Half-full, glass is.
BloombergBusinessWeek, 4 February 2013
Taking the podium in the State Department’s Ben Franklin Room one last time on Thursday before stepping down, Secretary of State Hillary Clinton thanked lots of people, offered reminiscences, and announced a flurry of last-minute initiatives. “We’re all like one millisecond away from just collapsing here, because of the emotion and the feelings that are coursing through all of us,” Clinton said.
One of those new initiatives, the Alliance for an Affordable Internet, barely got a mention in Clinton’s speech. But it merits attention. If successful, the project—a public-private partnership among the State Department, the World Wide Web Foundation, and tech companies such as Cisco Systems (CSCO), Google (GOOG), Microsoft (MSFT), Yahoo (YHOO) and Intel (INTC)—could end up helping many people in poor countries get onto the Web. It could also cement long-term ties between the State Department and the companies—while opening new markets and reaching new customers for Silicon Valley. “We’re going to help the next billion people come online,” said Clinton, quickly announcing the project before going on to talk about clean cook stoves for women in the developing world.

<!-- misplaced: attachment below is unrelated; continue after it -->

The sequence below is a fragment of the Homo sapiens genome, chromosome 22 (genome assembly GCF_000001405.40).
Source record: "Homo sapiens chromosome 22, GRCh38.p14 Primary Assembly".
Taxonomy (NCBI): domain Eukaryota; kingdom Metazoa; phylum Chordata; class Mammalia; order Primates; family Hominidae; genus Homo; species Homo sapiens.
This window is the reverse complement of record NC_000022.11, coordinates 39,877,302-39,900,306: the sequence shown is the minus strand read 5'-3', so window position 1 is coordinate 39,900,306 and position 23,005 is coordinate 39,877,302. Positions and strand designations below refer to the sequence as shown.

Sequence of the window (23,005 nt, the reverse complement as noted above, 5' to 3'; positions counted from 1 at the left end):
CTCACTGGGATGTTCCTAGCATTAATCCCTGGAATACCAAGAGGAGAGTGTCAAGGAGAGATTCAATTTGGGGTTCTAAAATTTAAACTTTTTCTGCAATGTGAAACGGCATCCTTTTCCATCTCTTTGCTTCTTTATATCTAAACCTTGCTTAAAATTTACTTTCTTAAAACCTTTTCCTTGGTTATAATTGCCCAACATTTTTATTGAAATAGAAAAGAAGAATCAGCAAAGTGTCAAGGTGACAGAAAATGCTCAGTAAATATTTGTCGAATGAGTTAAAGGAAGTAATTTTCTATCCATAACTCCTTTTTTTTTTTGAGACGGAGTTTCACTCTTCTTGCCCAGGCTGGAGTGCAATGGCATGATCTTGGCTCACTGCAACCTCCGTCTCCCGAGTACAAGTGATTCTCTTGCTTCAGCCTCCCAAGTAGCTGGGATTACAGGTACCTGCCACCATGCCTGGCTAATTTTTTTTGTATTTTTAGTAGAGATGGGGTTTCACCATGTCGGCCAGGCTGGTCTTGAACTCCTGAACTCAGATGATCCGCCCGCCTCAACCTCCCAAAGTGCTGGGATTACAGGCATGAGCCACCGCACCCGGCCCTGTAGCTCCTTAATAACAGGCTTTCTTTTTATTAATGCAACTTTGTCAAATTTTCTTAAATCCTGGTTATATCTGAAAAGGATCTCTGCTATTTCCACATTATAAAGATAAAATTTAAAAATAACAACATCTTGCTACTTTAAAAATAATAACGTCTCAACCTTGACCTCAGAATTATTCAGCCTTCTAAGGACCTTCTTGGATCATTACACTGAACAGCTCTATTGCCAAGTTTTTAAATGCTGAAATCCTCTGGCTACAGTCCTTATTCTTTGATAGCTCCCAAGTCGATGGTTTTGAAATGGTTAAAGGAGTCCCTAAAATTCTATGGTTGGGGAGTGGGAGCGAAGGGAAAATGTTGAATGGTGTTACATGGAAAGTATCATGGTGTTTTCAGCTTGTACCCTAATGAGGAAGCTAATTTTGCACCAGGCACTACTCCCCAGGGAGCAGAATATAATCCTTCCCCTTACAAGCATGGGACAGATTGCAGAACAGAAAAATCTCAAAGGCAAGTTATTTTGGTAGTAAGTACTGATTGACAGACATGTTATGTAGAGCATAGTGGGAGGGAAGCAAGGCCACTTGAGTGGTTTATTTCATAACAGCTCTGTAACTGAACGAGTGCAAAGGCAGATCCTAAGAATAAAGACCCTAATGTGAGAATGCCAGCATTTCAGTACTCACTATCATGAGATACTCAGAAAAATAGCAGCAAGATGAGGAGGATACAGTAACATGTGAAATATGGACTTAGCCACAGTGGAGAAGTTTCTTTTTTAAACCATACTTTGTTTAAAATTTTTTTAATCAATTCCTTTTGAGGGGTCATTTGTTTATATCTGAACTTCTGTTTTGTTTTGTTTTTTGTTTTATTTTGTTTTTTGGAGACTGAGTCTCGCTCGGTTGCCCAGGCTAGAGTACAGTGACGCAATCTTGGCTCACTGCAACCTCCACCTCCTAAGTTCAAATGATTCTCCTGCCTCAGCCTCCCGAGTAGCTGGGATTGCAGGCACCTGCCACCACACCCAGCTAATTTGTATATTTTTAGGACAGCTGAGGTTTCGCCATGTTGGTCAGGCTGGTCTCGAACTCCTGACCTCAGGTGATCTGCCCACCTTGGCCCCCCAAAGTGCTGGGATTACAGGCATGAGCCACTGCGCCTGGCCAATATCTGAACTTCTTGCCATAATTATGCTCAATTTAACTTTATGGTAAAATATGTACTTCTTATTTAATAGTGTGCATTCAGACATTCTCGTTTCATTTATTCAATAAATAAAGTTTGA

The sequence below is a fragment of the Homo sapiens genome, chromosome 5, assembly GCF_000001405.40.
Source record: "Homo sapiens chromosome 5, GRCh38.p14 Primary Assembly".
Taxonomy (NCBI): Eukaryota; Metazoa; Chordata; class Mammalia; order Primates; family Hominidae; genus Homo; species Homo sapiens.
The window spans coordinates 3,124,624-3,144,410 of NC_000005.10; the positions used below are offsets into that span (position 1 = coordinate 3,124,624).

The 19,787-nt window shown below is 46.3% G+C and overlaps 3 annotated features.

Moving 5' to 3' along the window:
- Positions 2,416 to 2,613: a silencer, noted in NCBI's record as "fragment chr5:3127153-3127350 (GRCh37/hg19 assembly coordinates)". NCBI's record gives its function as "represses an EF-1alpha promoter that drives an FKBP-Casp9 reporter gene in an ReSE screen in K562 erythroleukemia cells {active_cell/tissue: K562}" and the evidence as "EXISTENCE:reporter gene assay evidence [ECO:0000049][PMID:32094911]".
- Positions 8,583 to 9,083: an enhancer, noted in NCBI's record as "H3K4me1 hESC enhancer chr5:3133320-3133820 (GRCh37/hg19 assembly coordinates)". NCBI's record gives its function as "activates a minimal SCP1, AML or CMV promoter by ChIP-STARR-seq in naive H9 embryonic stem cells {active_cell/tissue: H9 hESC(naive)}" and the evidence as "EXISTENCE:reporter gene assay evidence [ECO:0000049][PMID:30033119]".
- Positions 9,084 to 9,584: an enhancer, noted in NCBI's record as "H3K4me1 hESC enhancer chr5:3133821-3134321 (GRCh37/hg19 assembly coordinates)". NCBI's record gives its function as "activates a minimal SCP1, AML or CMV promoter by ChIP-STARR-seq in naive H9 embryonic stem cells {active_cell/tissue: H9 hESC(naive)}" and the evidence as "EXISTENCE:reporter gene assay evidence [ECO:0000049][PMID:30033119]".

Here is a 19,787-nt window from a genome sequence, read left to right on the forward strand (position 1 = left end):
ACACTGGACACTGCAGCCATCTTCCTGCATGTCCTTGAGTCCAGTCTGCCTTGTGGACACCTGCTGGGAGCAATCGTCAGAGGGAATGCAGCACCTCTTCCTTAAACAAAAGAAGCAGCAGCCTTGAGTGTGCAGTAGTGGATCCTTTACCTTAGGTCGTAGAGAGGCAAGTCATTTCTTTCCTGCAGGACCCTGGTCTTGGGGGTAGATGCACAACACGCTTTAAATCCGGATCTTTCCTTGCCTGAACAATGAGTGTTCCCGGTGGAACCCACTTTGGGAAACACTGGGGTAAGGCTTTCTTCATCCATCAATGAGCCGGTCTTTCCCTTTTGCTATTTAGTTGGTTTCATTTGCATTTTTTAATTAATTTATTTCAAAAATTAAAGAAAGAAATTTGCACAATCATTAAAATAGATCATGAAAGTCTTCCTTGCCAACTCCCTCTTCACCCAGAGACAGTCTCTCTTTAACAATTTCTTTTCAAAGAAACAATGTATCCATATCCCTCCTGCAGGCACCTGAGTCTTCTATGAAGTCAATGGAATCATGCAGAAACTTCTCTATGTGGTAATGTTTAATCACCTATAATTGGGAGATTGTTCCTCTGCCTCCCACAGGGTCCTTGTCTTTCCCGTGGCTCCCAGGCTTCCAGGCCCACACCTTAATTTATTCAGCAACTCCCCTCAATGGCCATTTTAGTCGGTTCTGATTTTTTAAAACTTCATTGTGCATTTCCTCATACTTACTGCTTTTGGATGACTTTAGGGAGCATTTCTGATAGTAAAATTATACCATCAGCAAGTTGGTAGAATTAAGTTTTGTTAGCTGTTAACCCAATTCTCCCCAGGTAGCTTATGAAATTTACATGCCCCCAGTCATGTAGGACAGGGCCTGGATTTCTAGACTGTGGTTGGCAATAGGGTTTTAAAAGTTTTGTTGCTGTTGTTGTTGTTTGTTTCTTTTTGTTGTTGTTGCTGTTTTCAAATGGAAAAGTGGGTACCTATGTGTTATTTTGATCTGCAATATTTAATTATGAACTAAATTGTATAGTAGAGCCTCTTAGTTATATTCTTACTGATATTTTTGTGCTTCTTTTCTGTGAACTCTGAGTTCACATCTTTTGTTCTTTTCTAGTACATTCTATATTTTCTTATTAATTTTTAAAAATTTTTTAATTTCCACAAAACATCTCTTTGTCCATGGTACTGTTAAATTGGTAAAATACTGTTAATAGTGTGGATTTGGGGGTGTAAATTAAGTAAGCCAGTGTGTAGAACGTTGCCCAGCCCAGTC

Phi Beta Iota: This is a classic example of doing the wrong thing righter. Instead of getting with the program desired by the larger collective — an Autonomous Internet replete with Freedom Towers and Open Source Everything (OSE), Hillary Clinton unleashes a form of virtual predatory capitalism — kind of like the way US promoted pesticides killed off the bees. While there are good things that will come of policy, regulatory, and tax changes, the raw fact is that the five billion poor will not leverage the Internet to create infinite wealth until the Internet is completely free to them in their early years, and certainly free of the kind of predatory capitalism represented by Google and CISCO. Much more worthy would be a combination of select billionaires to do for the South what the North will never do: free lifetime access to cell phones and Internet and call centers that educate the poor “one cell call at a time.”
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